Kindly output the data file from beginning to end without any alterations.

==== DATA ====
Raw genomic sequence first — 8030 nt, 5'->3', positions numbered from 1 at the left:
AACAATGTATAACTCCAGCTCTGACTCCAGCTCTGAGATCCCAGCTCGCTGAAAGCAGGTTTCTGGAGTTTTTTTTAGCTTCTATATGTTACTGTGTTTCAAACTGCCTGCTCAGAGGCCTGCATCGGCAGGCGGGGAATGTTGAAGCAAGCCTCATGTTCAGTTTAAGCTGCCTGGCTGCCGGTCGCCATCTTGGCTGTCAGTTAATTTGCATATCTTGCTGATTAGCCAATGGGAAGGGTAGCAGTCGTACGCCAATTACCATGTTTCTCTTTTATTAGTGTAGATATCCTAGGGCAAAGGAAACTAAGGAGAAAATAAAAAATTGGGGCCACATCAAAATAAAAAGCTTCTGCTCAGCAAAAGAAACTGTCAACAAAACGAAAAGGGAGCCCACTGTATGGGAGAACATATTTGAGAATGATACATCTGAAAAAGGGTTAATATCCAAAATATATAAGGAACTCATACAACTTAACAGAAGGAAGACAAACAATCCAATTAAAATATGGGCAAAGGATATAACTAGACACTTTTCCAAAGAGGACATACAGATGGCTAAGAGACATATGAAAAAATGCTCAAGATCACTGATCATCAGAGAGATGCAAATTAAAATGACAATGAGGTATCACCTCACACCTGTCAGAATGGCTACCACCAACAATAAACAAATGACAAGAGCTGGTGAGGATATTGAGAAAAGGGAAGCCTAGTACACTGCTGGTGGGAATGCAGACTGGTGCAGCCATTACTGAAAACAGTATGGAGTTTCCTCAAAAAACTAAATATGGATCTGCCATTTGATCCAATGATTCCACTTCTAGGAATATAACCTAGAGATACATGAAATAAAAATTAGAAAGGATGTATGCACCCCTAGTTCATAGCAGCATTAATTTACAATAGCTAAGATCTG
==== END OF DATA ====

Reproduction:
Raw genomic sequence first — 8030 nt, 5'->3', positions numbered from 1 at the left:
AACAATGTATAACTCCAGCTCTGACTCCAGCTCTGAGATCCCAGCTCGCTGAAAGCAGGTTTCTGGAGTTTTTTTTAGCTTCTATATGTTACTGTGTTTCAAACTGCCTGCTCAGAGGCCTGCATCGGCAGGCGGGGAATGTTGAAGCAAGCCTCATGTTCAGTTTAAGCTGCCTGGCTGCCGGTCGCCATCTTGGCTGTCAGTTAATTTGCATATCTTGCTGATTAGCCAATGGGAAGGGTAGCAGTCGTACGCCAATTACCATGTTTCTCTTTTATTAGTGTAGATATCCTAGGGCAAAGGAAACTAAGGAGAAAATAAAAAATTGGGGCCACATCAAAATAAAAAGCTTCTGCTCAGCAAAAGAAACTGTCAACAAAACGAAAAGGGAGCCCACTGTATGGGAGAACATATTTGAGAATGATACATCTGAAAAAGGGTTAATATCCAAAATATATAAGGAACTCATACAACTTAACAGAAGGAAGACAAACAATCCAATTAAAATATGGGCAAAGGATATAACTAGACACTTTTCCAAAGAGGACATACAGATGGCTAAGAGACATATGAAAAAATGCTCAAGATCACTGATCATCAGAGAGATGCAAATTAAAATGACAATGAGGTATCACCTCACACCTGTCAGAATGGCTACCACCAACAATAAACAAATGACAAGAGCTGGTGAGGATATTGAGAAAAGGGAAGCCTAGTACACTGCTGGTGGGAATGCAGACTGGTGCAGCCATTACTGAAAACAGTATGGAGTTTCCTCAAAAAACTAAATATGGATCTGCCATTTGATCCAATGATTCCACTTCTAGGAATATAACCTAGAGATACATGAAATAAAAATTAGAAAGGATGTATGCACCCCTAGTTCATAGCAGCATTAATTTACAATAGCTAAGATCTG